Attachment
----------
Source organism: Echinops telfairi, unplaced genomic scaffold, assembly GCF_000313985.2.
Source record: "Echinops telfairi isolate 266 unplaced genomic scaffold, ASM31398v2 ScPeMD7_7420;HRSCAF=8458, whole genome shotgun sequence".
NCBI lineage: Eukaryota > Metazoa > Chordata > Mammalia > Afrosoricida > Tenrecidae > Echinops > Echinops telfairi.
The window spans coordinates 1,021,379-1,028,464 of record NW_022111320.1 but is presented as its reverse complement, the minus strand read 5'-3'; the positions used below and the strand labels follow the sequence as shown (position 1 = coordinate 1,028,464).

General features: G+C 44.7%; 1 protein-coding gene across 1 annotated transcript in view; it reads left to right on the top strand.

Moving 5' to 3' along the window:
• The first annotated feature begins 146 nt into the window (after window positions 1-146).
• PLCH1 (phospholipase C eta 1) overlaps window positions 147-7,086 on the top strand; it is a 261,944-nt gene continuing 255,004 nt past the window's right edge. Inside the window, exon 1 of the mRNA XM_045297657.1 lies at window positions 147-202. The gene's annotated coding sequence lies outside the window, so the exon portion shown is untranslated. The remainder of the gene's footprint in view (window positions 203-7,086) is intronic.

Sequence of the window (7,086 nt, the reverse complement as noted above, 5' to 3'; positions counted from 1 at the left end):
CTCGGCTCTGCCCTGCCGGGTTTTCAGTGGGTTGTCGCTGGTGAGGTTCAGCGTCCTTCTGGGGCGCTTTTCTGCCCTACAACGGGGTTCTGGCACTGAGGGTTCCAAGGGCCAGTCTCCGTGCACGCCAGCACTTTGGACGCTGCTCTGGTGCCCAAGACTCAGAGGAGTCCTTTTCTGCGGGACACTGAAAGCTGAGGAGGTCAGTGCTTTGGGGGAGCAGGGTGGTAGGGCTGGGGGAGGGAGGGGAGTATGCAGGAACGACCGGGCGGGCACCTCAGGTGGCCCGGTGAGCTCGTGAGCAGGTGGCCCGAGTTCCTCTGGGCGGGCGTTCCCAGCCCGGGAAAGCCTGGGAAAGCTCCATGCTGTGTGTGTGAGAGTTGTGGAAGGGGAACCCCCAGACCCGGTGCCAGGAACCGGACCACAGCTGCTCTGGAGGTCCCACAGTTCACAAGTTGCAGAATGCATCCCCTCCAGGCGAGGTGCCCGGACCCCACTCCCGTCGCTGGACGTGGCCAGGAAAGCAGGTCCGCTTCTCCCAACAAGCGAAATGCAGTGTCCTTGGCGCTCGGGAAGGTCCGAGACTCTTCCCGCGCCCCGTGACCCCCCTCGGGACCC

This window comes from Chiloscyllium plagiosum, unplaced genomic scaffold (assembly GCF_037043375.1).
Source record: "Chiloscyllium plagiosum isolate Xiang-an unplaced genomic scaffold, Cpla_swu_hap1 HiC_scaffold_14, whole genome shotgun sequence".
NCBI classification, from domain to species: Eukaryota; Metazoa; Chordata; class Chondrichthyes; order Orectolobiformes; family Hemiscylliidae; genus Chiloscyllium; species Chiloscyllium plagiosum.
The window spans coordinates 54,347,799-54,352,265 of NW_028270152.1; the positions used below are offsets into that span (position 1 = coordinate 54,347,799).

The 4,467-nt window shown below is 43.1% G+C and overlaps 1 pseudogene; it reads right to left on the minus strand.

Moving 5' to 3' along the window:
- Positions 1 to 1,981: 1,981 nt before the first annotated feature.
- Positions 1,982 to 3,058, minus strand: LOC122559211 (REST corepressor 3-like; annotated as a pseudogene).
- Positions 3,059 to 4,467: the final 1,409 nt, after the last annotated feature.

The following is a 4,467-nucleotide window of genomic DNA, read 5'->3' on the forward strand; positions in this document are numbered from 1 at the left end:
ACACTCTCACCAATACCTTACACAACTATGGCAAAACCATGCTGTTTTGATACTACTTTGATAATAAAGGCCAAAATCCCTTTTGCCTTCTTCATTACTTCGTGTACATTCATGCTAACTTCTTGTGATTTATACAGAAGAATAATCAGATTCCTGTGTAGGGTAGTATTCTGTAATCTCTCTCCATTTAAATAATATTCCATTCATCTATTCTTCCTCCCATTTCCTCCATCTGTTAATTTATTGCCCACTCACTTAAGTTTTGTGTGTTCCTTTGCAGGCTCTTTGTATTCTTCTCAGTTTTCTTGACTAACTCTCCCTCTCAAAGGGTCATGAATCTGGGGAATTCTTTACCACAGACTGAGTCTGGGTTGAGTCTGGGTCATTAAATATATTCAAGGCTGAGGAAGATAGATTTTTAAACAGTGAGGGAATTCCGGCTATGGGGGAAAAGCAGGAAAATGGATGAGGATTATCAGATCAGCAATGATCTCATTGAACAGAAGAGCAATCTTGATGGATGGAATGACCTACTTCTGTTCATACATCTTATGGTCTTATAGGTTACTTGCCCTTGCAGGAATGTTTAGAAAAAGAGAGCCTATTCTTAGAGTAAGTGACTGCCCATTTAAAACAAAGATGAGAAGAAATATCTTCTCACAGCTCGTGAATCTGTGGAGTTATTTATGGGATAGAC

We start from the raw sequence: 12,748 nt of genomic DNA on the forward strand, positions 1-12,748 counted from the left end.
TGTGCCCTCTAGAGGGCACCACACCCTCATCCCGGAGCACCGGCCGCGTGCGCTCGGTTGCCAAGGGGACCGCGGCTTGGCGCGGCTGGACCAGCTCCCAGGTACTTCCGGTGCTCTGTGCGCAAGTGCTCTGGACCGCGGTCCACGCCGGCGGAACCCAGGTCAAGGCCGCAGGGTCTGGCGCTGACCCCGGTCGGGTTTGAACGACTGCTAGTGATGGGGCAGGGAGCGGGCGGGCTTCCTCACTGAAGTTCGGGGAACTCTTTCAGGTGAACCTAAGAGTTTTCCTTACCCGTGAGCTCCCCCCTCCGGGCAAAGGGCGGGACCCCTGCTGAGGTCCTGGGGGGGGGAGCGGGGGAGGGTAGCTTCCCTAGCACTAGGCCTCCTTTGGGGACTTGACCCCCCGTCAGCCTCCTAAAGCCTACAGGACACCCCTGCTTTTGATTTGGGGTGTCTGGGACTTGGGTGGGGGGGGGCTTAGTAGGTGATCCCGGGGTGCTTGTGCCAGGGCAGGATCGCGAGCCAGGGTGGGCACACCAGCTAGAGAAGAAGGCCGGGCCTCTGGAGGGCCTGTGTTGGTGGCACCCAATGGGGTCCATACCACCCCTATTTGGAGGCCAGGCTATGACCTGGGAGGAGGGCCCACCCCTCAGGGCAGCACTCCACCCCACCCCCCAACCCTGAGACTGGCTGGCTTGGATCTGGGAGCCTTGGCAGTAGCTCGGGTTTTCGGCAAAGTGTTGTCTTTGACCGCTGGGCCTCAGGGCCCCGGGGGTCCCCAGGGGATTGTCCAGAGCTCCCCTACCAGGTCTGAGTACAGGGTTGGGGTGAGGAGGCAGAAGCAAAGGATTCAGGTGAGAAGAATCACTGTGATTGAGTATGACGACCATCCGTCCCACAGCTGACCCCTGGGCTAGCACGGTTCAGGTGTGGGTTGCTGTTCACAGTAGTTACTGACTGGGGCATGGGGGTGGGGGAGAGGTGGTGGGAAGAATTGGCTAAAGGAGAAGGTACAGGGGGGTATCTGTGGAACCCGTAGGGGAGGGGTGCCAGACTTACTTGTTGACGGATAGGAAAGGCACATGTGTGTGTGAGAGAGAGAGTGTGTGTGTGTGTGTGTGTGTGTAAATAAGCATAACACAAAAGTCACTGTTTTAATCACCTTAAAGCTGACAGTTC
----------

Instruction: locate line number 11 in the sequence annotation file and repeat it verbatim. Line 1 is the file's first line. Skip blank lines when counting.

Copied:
This window comes from Chiloscyllium plagiosum, unplaced genomic scaffold (assembly GCF_037043375.1).